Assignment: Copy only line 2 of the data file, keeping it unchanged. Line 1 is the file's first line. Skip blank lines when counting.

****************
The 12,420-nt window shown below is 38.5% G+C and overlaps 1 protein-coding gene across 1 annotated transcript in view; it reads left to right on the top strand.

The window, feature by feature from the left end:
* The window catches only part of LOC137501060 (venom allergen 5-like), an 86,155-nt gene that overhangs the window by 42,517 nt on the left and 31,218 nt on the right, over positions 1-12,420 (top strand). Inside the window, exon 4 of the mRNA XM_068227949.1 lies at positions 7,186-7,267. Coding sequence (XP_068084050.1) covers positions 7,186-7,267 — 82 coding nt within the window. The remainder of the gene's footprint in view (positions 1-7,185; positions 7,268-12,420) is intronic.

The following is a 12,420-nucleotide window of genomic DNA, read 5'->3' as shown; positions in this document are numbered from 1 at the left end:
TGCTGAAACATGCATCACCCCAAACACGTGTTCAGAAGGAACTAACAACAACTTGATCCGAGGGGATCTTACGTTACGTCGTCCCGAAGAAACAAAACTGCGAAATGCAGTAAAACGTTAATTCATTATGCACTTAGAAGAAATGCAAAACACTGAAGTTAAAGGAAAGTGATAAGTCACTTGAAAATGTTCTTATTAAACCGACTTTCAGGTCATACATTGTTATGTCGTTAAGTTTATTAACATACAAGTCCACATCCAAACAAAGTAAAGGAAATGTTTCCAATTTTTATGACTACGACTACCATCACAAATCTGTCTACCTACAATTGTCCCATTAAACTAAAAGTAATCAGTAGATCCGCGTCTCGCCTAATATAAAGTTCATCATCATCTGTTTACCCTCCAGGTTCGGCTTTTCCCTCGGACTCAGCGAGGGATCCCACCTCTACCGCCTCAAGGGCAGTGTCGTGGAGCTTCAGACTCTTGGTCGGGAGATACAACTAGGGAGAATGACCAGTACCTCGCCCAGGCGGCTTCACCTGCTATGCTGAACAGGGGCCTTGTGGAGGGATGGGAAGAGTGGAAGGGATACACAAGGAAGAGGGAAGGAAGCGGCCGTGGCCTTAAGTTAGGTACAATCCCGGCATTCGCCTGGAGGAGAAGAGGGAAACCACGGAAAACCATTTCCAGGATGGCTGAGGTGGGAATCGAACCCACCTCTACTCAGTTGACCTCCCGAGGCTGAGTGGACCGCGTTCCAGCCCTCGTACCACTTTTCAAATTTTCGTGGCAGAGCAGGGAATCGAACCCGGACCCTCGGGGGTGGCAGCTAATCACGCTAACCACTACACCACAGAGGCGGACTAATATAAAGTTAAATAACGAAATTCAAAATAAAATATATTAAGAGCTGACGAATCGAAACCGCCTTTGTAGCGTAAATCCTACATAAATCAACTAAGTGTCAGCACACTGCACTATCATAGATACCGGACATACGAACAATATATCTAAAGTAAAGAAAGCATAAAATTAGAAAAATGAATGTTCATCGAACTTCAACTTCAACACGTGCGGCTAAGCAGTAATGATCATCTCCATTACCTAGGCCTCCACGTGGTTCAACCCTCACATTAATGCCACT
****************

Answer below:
The window, feature by feature from the left end: